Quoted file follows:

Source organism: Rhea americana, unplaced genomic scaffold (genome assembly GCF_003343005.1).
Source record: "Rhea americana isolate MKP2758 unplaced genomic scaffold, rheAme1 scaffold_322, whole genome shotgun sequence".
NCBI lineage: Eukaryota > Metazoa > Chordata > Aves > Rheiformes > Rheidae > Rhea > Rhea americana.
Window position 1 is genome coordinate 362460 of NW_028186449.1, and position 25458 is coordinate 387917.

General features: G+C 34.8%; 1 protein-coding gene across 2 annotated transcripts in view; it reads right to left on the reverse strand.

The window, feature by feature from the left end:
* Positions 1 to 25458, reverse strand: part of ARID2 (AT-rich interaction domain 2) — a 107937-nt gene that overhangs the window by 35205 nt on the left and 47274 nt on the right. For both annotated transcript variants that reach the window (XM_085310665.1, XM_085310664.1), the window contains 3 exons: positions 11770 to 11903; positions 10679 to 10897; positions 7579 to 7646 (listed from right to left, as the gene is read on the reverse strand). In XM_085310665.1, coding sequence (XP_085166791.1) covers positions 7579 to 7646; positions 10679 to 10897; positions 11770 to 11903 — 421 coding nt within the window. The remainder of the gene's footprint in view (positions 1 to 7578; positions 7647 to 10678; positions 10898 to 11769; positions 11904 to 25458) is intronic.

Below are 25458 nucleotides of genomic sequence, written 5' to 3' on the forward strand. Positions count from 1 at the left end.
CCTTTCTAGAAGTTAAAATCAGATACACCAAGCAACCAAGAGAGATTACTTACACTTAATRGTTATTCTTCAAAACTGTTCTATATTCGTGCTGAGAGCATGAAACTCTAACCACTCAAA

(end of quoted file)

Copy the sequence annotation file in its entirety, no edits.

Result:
Source organism: Rhea americana, unplaced genomic scaffold (genome assembly GCF_003343005.1).
Source record: "Rhea americana isolate MKP2758 unplaced genomic scaffold, rheAme1 scaffold_322, whole genome shotgun sequence".
NCBI lineage: Eukaryota > Metazoa > Chordata > Aves > Rheiformes > Rheidae > Rhea > Rhea americana.
Window position 1 is genome coordinate 362460 of NW_028186449.1, and position 25458 is coordinate 387917.

General features: G+C 34.8%; 1 protein-coding gene across 2 annotated transcripts in view; it reads right to left on the reverse strand.

The window, feature by feature from the left end:
* Positions 1 to 25458, reverse strand: part of ARID2 (AT-rich interaction domain 2) — a 107937-nt gene that overhangs the window by 35205 nt on the left and 47274 nt on the right. For both annotated transcript variants that reach the window (XM_085310665.1, XM_085310664.1), the window contains 3 exons: positions 11770 to 11903; positions 10679 to 10897; positions 7579 to 7646 (listed from right to left, as the gene is read on the reverse strand). In XM_085310665.1, coding sequence (XP_085166791.1) covers positions 7579 to 7646; positions 10679 to 10897; positions 11770 to 11903 — 421 coding nt within the window. The remainder of the gene's footprint in view (positions 1 to 7578; positions 7647 to 10678; positions 10898 to 11769; positions 11904 to 25458) is intronic.

Below are 25458 nucleotides of genomic sequence, written 5' to 3' on the forward strand. Positions count from 1 at the left end.
CCTTTCTAGAAGTTAAAATCAGATACACCAAGCAACCAAGAGAGATTACTTACACTTAATRGTTATTCTTCAAAACTGTTCTATATTCGTGCTGAGAGCATGAAACTCTAACCACTCAAA